2018-02-08, 05:15 | #1 |
May 2004
474_{8} Posts |
primitive roots- when the base is a quadratic algebraic integer
As members are aware we had to modify Fermat's theorem in order to accommodate quadratic algebraic integers as bases ( see thread: conjecture pertaining to modified Fermat's theorem ). The modified theorem:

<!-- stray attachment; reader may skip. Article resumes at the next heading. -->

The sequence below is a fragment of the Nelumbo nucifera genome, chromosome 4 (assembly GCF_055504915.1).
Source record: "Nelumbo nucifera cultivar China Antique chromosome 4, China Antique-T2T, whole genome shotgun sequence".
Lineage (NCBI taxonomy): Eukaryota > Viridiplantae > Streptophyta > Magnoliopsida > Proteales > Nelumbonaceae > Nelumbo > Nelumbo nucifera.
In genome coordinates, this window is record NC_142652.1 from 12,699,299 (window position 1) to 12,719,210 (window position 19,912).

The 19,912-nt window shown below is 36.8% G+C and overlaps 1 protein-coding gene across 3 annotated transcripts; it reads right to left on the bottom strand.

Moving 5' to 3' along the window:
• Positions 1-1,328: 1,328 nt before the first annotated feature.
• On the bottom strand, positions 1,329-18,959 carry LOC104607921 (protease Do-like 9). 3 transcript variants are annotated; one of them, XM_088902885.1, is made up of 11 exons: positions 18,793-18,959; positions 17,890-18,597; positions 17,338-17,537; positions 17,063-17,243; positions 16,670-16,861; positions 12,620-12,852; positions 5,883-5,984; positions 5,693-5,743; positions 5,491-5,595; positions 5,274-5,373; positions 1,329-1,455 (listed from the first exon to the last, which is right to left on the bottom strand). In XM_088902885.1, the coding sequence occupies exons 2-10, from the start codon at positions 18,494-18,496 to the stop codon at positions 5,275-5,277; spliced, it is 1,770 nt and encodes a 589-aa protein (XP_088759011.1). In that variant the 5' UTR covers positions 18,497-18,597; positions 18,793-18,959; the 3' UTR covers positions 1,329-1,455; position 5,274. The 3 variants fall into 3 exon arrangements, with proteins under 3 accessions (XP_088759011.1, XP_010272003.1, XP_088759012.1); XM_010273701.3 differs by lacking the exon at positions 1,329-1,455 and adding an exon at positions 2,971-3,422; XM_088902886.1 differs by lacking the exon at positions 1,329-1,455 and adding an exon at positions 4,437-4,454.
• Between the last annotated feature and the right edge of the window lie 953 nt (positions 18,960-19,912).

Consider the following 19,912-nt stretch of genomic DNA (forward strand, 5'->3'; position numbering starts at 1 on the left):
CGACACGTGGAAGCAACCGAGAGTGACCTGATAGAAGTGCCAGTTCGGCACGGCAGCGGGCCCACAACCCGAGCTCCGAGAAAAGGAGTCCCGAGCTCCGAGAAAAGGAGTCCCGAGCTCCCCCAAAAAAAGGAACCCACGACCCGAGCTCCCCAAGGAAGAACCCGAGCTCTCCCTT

a^(p^2-1) = = 1(mod(p)). This is subject to conditions mentioned in the thread. Now naturally the concept of primitive roots in this context arises. We can now say that a is a primitive root of m if a^(eulerphi(m^2)) = = 1 subject to i) m is coprime with norm of a ii) m is coprime with the discriminant iii) a^k is not congruent to 1 (mod p) where k is any rational integer less than eulerphi(p^2-1) Here, of course, a is a quadratic algebraic integer. In my next post will give examples. |
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